Monday, December 6, 2010

The End of an Unhappy Life

Monday, December 6, 2010
A man with whom I used to work died recently. I read the obituary in the newspaper, and I felt nothing. Now that’s very much unlike me, since I cry at funerals when I don’t even know the deceased. But I’m not grieving for the person who died, the person I never knew. No, I’m crying for my friend or co-worker who lost a loved one, because I’m feeling his or her pain. But not in this case.

I briefly worked in John’s department, although, thankfully, not for him. The people who did work for him had to constantly tiptoe around his feelings of insecurity or risk an attack. They either kissed his ass to stay on his good side, or he saw them as threats to his authority and set out to get them. He was a classic bully, always targeting those who were vulnerable.

While I was there, he had three “whipping boys.” One was a defenseless little old guy who got so flustered over the constant public tirades that his face glowed red, until we thought he was on the verge of a stroke. Another was technically competent, but socially inept, and John would treat him like his best buddy one minute and then viciously abuse him verbally an hour later.

His third victim was actually a kindly older woman. She was fiercely loyal to John, until the day when a couple of executives from another company came in to meet with him. Apparently, a minor problem came to light, and John walked over to the woman’s desk and started shouting at her in front of the guests until she began to cry. He walked away from her with a self-satisfied expression, just short of a grin, on his face, like he was on a power trip.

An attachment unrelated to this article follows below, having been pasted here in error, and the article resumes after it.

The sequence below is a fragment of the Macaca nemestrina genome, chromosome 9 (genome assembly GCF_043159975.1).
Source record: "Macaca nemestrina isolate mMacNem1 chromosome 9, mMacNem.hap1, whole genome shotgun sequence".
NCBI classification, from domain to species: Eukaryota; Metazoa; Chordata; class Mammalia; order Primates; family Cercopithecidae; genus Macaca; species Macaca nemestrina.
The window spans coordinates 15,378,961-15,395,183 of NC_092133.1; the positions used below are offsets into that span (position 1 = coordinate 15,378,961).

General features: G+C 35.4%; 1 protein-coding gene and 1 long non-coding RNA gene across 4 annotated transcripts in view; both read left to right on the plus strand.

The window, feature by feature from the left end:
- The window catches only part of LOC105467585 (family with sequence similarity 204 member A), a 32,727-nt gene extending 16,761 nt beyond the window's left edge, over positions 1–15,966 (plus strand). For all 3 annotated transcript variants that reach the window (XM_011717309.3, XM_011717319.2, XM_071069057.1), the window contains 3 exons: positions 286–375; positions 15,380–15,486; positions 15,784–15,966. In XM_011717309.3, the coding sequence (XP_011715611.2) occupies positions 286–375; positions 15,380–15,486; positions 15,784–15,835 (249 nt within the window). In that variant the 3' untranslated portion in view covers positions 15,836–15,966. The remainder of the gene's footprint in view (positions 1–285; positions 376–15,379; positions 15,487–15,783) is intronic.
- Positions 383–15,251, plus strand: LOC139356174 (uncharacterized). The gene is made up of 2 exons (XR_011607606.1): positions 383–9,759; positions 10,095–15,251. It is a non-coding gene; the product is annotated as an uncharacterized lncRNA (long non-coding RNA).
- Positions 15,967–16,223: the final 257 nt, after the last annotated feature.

I saw many of John’s ugly displays and had absolutely no respect for the man. But there was more. He had two sons, and when the youngest was in college, John and his wife decided they didn’t like his then girlfriend, who later became his wife. Nobody knew the exact details, but John and his wife cut off all communication with their son. And John seemed proud of the fact that they weren’t going to accept the woman into their family. Eventually, we heard that they were no longer speaking with their older son either. And the last I heard, they had grandchildren they’d never met.

I wonder now if John and his wife ever reconciled with their sons. Maybe his death brought them back in touch with their mother. And maybe not. All I know is that this is the first time I’ve felt absolutely nothing over the death of someone I knew. I actually think he made the world a better place by leaving it. How very sad.


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